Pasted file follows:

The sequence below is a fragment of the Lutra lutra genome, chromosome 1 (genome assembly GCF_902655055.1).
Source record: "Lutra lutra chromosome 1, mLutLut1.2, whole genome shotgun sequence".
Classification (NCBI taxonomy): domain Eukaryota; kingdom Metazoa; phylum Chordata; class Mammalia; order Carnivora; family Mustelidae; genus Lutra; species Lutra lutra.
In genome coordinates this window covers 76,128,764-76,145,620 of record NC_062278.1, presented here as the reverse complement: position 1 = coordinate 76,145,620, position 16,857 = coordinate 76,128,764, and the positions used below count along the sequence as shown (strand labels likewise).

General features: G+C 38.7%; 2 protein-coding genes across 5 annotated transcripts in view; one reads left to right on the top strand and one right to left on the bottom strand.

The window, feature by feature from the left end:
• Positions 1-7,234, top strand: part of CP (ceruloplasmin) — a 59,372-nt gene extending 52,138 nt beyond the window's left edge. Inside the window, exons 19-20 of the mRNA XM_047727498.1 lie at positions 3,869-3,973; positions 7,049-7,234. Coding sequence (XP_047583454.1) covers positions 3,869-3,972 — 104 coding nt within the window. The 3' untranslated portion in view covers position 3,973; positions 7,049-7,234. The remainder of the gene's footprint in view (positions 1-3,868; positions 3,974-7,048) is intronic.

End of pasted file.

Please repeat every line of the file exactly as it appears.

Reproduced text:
The sequence below is a fragment of the Lutra lutra genome, chromosome 1 (genome assembly GCF_902655055.1).
Source record: "Lutra lutra chromosome 1, mLutLut1.2, whole genome shotgun sequence".
Classification (NCBI taxonomy): domain Eukaryota; kingdom Metazoa; phylum Chordata; class Mammalia; order Carnivora; family Mustelidae; genus Lutra; species Lutra lutra.
In genome coordinates this window covers 76,128,764-76,145,620 of record NC_062278.1, presented here as the reverse complement: position 1 = coordinate 76,145,620, position 16,857 = coordinate 76,128,764, and the positions used below count along the sequence as shown (strand labels likewise).

General features: G+C 38.7%; 2 protein-coding genes across 5 annotated transcripts in view; one reads left to right on the top strand and one right to left on the bottom strand.

The window, feature by feature from the left end:
• Positions 1-7,234, top strand: part of CP (ceruloplasmin) — a 59,372-nt gene extending 52,138 nt beyond the window's left edge. Inside the window, exons 19-20 of the mRNA XM_047727498.1 lie at positions 3,869-3,973; positions 7,049-7,234. Coding sequence (XP_047583454.1) covers positions 3,869-3,972 — 104 coding nt within the window. The 3' untranslated portion in view covers position 3,973; positions 7,049-7,234. The remainder of the gene's footprint in view (positions 1-3,868; positions 3,974-7,048) is intronic.